Along with Glaser and Finkel, he helped found Jewel Heart in 1988 with the goal of teaching Tibetan Buddhism in an authentic and accessible way that helps people live productive, peaceful and compassionate lives. Or, as Rimpoche puts it, to take 2,600 years of Buddhist wisdom and apply it to modern life.

Jewel Heart now has chapters in Chicago, Cleveland, Lincoln, Neb., Malaysia and The Netherlands, with about 10,000 people involved around the United States, Rimpoche says.

The Ann Arbor chapter, which recently moved into modern, new headquarters on Oak Valley Drive in Pittsfield Township, has about 700 on its e-mail list, says program coordinator Kathy Laritz.

Rimpoche says he doesn't seek to convert people, promote Buddhism or lure new members. "I'm here to improve people's lives,'' he says.

A collaboration

The logistics of staging such a unique event, with different lectures sponsored by Jewel Heart and U-M, proved both challenging and exciting, organizers say.

"I'm up to my eyeballs,'' says Nancy Jeffries, a Jewel Heart board member who works for a music publishing company in New York City.

Jeffries has operated out of her Manhattan office in dealing with issues such as tickets and travel, and has visited Ann Arbor several times to discuss issues such as stage location, sound and lighting. She draws on advice from concert professionals she's met in the music business.

"We had to create an environment,'' she says, praising Crisler Arena's size and intimacy for such an event. "It's going to look nice when we get through with it.''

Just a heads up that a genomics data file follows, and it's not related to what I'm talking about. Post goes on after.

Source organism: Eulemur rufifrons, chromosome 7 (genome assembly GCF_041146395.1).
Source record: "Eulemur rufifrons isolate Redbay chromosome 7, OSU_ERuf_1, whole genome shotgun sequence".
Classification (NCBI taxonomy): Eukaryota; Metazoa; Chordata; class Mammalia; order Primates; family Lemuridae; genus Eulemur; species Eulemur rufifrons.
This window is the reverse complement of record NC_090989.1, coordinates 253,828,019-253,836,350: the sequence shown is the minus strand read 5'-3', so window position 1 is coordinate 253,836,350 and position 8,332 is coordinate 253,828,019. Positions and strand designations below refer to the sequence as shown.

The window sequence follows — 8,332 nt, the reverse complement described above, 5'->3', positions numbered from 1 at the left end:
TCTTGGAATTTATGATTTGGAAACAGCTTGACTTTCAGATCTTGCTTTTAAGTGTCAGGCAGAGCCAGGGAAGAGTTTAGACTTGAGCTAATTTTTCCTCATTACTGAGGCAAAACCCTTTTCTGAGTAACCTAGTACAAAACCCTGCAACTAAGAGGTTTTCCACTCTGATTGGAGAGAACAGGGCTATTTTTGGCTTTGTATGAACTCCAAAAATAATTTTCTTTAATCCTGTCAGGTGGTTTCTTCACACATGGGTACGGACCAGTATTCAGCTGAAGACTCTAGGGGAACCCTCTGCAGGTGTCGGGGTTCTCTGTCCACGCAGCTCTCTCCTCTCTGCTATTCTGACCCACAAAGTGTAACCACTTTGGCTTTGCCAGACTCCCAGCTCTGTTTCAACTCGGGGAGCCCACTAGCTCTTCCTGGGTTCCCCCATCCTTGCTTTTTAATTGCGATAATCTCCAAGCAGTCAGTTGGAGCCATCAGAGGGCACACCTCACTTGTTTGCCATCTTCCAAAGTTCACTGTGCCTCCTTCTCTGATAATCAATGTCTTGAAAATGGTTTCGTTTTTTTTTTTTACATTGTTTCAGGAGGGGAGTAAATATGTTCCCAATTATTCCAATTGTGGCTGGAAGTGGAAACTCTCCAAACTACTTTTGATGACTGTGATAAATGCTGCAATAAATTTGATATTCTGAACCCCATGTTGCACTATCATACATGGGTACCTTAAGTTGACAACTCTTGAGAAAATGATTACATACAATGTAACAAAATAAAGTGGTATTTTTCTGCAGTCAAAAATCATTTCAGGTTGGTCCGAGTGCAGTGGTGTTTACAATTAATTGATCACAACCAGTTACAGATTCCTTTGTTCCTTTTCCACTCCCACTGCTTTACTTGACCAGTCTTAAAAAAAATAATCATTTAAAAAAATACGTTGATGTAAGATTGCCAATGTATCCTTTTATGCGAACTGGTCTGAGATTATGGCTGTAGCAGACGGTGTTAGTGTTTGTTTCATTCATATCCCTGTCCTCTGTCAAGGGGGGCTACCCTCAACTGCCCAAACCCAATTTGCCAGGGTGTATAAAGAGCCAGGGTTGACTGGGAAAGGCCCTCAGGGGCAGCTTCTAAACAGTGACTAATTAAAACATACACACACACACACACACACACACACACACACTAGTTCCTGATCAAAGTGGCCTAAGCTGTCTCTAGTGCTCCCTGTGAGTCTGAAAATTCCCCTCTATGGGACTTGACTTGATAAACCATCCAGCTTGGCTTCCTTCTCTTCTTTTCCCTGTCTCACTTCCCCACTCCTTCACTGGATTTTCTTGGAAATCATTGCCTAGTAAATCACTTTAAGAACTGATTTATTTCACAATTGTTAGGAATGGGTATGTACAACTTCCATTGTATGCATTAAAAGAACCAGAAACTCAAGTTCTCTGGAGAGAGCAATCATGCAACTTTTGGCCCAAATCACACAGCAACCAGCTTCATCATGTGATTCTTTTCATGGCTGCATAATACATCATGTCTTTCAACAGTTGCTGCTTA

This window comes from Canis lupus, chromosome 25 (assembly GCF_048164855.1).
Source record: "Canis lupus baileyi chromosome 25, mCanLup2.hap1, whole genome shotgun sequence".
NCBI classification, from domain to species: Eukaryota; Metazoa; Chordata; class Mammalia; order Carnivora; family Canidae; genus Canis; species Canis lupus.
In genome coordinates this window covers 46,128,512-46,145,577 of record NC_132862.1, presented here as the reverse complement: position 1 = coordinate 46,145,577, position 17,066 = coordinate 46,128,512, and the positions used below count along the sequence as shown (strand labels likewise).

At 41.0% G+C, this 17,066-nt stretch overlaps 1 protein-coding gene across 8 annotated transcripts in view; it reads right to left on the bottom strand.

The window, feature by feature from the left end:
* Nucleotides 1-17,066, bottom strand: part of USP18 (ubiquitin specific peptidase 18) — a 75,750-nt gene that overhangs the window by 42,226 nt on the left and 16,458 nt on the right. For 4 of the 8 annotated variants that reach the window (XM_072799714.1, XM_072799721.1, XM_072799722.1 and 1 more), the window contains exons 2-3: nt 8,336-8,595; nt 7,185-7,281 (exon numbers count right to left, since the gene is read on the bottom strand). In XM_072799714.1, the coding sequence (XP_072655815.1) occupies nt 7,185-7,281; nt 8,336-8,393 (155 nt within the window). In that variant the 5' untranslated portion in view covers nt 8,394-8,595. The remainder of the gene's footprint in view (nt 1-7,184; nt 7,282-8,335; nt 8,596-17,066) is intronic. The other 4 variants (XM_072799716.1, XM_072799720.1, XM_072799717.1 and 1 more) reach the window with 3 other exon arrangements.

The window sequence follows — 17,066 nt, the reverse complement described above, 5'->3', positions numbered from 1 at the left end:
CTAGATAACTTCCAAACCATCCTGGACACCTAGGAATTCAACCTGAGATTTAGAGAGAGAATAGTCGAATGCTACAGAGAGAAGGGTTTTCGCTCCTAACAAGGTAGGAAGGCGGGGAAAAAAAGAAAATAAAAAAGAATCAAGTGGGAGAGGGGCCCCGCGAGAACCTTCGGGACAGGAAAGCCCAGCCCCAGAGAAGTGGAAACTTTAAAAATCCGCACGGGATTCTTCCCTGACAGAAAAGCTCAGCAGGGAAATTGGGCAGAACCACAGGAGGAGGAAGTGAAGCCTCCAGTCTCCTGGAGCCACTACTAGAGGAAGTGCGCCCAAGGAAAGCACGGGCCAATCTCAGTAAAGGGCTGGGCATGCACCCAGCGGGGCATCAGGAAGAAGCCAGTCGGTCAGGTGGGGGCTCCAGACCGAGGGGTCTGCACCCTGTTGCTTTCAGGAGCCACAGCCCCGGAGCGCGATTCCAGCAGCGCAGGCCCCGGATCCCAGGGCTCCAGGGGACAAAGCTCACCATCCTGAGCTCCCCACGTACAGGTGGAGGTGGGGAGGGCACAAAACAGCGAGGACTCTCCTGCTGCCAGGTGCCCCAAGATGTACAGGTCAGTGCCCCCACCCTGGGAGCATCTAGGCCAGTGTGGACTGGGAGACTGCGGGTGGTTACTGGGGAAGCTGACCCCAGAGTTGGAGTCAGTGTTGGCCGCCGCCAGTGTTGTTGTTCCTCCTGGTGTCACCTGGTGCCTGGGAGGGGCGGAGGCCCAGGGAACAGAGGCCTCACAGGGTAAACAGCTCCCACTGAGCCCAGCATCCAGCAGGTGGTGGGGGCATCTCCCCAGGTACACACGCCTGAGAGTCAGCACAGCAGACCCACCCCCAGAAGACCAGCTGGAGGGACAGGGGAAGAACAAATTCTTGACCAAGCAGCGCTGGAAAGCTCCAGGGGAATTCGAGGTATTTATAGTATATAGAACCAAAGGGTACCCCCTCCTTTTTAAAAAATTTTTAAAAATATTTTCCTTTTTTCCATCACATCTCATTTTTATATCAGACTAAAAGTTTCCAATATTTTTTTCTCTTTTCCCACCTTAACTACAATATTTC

Jeffries helps oversee a variety of committees in Ann Arbor that tackle tasks such as promotion, lodging and staging.

Other concerns include a Saturday night reception, lunches for ordained monks who attend the sessions and transportation from various residences. "In a funny way, it's fun,'' Jeffries says of all the planning. "It's like a giant puzzle.''

Crisler Arena will be specially configured to accommodate the Dalai Lama's talks, with the stage set at one end of the floor, surrounded by a semicircle of about 8,000 seats.

Rimpoche himself ordered the proper chair for the Dalai Lama to sit in during his lectures. It needed to be the right height, as well as functional, but convey a sense of dignity, Laritz says.

Jewel Heart has divided expenses with U-M, a separate but equal arrangement for aspects as public safety and security. For its three teaching sessions, Jewel Heart is renting Crisler Arena for $4,000, according to U-M spokesperson Kelly Cunningham.

The Dalai Lama's security will be handled by the U.S. State Department, with arrangements similar to the visit of a vice president, given how the Dalai Lama represents the hopes of so many people, Rimpoche says.

So tight are the conditions that cell phones will not be allowed in Crisler Arena for the talks. U-M argued for their admission, but the federal officials were adamant, Rimpoche said of the discussions.

The event is designed to roughly break even, a goal so central that expenses and revenues are to be publicly read on Sunday, Jeffries said.

"You're not supposed to make money, and don't worry, we're not going to,'' she said.